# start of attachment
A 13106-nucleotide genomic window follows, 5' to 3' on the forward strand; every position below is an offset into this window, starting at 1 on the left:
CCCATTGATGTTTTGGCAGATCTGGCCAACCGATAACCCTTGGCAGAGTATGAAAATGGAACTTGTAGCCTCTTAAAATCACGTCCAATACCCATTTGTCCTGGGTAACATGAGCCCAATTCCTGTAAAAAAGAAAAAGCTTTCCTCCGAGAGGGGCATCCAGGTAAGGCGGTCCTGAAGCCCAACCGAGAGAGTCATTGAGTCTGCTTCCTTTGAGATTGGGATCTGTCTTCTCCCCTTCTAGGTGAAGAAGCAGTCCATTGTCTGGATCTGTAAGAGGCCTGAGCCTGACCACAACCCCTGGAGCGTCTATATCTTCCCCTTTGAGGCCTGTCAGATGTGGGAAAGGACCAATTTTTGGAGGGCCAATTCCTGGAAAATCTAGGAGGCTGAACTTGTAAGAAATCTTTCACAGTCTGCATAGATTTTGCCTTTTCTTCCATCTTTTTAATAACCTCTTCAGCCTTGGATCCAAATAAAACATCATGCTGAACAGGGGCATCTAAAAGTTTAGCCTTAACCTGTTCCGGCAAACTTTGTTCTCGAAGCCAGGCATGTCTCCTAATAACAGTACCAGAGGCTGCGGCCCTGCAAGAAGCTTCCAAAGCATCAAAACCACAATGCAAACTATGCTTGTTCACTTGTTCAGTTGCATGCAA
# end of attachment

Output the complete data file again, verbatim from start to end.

A 13106-nucleotide genomic window follows, 5' to 3' on the forward strand; every position below is an offset into this window, starting at 1 on the left:
CCCATTGATGTTTTGGCAGATCTGGCCAACCGATAACCCTTGGCAGAGTATGAAAATGGAACTTGTAGCCTCTTAAAATCACGTCCAATACCCATTTGTCCTGGGTAACATGAGCCCAATTCCTGTAAAAAAGAAAAAGCTTTCCTCCGAGAGGGGCATCCAGGTAAGGCGGTCCTGAAGCCCAACCGAGAGAGTCATTGAGTCTGCTTCCTTTGAGATTGGGATCTGTCTTCTCCCCTTCTAGGTGAAGAAGCAGTCCATTGTCTGGATCTGTAAGAGGCCTGAGCCTGACCACAACCCCTGGAGCGTCTATATCTTCCCCTTTGAGGCCTGTCAGATGTGGGAAAGGACCAATTTTTGGAGGGCCAATTCCTGGAAAATCTAGGAGGCTGAACTTGTAAGAAATCTTTCACAGTCTGCATAGATTTTGCCTTTTCTTCCATCTTTTTAATAACCTCTTCAGCCTTGGATCCAAATAAAACATCATGCTGAACAGGGGCATCTAAAAGTTTAGCCTTAACCTGTTCCGGCAAACTTTGTTCTCGAAGCCAGGCATGTCTCCTAATAACAGTACCAGAGGCTGCGGCCCTGCAAGAAGCTTCCAAAGCATCAAAACCACAATGCAAACTATGCTTGTTCACTTGTTCAGTTGCATGCAA